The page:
New Paltz residents are concerned about the proposed wireless communications (cell) tower that may become their newest neighbor.
The tower, which would be 150 feet tall and sit on just over 44 acres, is proposed to be built at 60 Jansen Road. The applicant for this property is Homeland Towers, LLC and Verizon Wireless. Residents are worried about the impact the project will have on their view, property values and health.
“One of the first things clients consider — when I show them a property — is the location, the setting and the views. A 150 foot cell tower looming in the backdrop is not a selling point,” said Victoria Beach, a local real-estate agent who lives across from the potential development site.
This proposed area is currently zoned as residential. Many residents are worried that the tower will be a blemish on an otherwise pleasant view from their kitchen or living spaces.
“We pay a lot of money to live here, and to have a beautiful landscape, and then to stick a commercial tower across the street from somebody’s house I think is wrong,” said Ryan Lauchaire, who owns a property on Sarafian Road just off of Jansen Road.
Residents expressed concern that their property values will decrease if potential buyers see the tower poking out over the trees.
“This tower could have an impact on dozens of homes’ resale value,” Beach said. “I understand both the need for an additional cell tower in our area but I also understand the need to preserve the integrity of residential areas in order to protect the neighboring homeowners’ property values.”
Although Raymond Schilke, who owns the potential tower site, believes this is a good spot for a cell tower because it is an easy to access property that is “far from residences,” his neighbors disagree.
“I don’t know why they need to put it in such a residential area, which would lower everybody’s value,” Lauchaire said. “When somebody goes to buy a house next door, nobody wants to live next door to a cell tower.”
Lauchaire is also afraid of negative health effects from living so close to a cell tower.
Some people fear that cell towers emit harmful radiation that can cause cancer. However, the American Cancer Society says there is no evidence that this is true. Cell towers emit radiofrequency (RF) signals which, unlike x-rays or ultraviolet light, do not damage the actual DNA of body cells and therefore do not cause cancer.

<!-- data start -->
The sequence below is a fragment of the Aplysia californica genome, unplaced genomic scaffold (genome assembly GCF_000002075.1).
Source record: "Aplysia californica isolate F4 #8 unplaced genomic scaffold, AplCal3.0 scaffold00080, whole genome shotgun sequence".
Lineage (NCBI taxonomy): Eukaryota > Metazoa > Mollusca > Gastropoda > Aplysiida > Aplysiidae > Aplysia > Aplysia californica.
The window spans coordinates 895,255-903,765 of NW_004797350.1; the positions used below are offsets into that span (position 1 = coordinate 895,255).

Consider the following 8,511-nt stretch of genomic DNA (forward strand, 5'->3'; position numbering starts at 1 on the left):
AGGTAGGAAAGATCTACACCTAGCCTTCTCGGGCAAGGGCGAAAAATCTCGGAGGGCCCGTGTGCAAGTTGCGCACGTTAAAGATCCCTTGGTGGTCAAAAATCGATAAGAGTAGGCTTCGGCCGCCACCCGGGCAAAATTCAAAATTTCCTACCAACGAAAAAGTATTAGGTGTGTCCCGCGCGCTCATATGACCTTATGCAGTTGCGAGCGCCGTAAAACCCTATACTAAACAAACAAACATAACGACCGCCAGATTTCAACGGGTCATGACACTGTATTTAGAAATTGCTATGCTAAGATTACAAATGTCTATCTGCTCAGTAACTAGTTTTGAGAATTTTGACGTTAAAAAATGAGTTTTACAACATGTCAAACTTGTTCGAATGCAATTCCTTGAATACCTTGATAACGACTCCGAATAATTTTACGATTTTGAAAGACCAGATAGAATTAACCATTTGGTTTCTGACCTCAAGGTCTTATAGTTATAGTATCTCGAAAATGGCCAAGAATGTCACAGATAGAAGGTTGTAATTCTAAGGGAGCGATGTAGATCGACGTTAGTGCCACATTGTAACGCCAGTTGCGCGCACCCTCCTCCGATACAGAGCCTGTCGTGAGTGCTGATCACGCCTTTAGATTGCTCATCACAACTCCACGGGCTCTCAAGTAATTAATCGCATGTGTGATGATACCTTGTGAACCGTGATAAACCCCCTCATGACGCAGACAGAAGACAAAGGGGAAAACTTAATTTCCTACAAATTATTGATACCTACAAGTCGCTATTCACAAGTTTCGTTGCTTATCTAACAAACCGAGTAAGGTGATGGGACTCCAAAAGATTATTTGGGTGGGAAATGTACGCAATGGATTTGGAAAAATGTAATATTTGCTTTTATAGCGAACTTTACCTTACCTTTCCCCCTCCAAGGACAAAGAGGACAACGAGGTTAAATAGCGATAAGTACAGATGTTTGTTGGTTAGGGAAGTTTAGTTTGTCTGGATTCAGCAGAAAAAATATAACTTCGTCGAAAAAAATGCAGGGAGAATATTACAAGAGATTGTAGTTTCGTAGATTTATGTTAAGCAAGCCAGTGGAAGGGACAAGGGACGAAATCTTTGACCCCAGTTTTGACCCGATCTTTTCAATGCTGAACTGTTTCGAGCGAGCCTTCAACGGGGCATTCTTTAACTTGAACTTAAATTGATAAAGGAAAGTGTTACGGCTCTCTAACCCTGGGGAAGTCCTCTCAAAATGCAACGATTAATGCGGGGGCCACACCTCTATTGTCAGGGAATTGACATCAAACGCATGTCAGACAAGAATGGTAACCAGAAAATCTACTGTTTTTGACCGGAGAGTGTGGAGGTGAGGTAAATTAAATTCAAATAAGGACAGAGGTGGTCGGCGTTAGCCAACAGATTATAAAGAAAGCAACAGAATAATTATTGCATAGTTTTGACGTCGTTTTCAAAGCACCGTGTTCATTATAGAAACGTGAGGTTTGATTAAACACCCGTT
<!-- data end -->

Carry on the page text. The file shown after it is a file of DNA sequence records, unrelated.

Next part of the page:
“At ground level near typical cellular base stations, the amount of RF energy is thousands of times less than the limits for safe exposure set by the U.S. Federal Communication Commission and other regulatory authorities,” according to the American Cancer Society. “The amount of exposure from living near a cell phone tower is typically many times lower than the exposure from using a cell phone.”
New Paltz residents are also concerned with the wetlands that are located on the proposed property, and that this project would “encroach upon” the land that creates a necessary buffer between the tower and the wetlands. The applicant submitted paperwork to allow this driveway anyway because the “encroachment will be entirely upon a portion of already disturbed land.”
In order to test concerns with the intrusiveness of the tower, a balloon test is set to happen on Saturday, between 9 a.m. and 3 p.m. after being rescheduled from March 9. This test will include placing a balloon at the approximate location and height as the proposed tower and taking photos from various viewpoints. These photographs will be available to the public so residents can give their input at the next public hearing.
The next Planning Board workshop will take place on Monday, March 23 and their next regular meeting will be on Monday, April 13.